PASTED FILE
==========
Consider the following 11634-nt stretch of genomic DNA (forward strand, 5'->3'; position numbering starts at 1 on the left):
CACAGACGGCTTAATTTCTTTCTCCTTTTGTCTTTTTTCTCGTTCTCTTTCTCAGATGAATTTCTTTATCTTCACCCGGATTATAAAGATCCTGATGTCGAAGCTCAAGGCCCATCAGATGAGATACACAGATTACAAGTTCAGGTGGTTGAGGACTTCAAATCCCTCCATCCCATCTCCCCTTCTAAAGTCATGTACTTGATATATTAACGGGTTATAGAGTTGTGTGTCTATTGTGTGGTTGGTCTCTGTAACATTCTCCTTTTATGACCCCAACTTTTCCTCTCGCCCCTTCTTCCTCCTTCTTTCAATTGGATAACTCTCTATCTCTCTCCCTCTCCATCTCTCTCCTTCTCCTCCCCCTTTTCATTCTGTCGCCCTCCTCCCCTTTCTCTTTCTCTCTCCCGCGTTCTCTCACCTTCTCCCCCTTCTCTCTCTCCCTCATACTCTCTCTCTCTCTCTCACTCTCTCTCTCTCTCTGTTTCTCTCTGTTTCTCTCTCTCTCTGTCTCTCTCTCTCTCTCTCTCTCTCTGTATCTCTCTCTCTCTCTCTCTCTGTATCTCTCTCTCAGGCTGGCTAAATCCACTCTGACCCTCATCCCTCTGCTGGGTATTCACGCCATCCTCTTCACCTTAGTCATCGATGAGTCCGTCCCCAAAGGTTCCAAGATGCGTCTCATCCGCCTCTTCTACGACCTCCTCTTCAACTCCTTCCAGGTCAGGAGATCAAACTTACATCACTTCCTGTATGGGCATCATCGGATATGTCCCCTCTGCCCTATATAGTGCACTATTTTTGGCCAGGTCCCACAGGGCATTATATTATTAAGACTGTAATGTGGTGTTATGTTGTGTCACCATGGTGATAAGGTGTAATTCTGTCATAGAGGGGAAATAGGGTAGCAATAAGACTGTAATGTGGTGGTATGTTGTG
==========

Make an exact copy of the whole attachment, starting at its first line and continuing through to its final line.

Consider the following 11634-nt stretch of genomic DNA (forward strand, 5'->3'; position numbering starts at 1 on the left):
CACAGACGGCTTAATTTCTTTCTCCTTTTGTCTTTTTTCTCGTTCTCTTTCTCAGATGAATTTCTTTATCTTCACCCGGATTATAAAGATCCTGATGTCGAAGCTCAAGGCCCATCAGATGAGATACACAGATTACAAGTTCAGGTGGTTGAGGACTTCAAATCCCTCCATCCCATCTCCCCTTCTAAAGTCATGTACTTGATATATTAACGGGTTATAGAGTTGTGTGTCTATTGTGTGGTTGGTCTCTGTAACATTCTCCTTTTATGACCCCAACTTTTCCTCTCGCCCCTTCTTCCTCCTTCTTTCAATTGGATAACTCTCTATCTCTCTCCCTCTCCATCTCTCTCCTTCTCCTCCCCCTTTTCATTCTGTCGCCCTCCTCCCCTTTCTCTTTCTCTCTCCCGCGTTCTCTCACCTTCTCCCCCTTCTCTCTCTCCCTCATACTCTCTCTCTCTCTCTCACTCTCTCTCTCTCTCTGTTTCTCTCTGTTTCTCTCTCTCTCTGTCTCTCTCTCTCTCTCTCTCTCTCTGTATCTCTCTCTCTCTCTCTCTCTGTATCTCTCTCTCAGGCTGGCTAAATCCACTCTGACCCTCATCCCTCTGCTGGGTATTCACGCCATCCTCTTCACCTTAGTCATCGATGAGTCCGTCCCCAAAGGTTCCAAGATGCGTCTCATCCGCCTCTTCTACGACCTCCTCTTCAACTCCTTCCAGGTCAGGAGATCAAACTTACATCACTTCCTGTATGGGCATCATCGGATATGTCCCCTCTGCCCTATATAGTGCACTATTTTTGGCCAGGTCCCACAGGGCATTATATTATTAAGACTGTAATGTGGTGTTATGTTGTGTCACCATGGTGATAAGGTGTAATTCTGTCATAGAGGGGAAATAGGGTAGCAATAAGACTGTAATGTGGTGGTATGTTGTG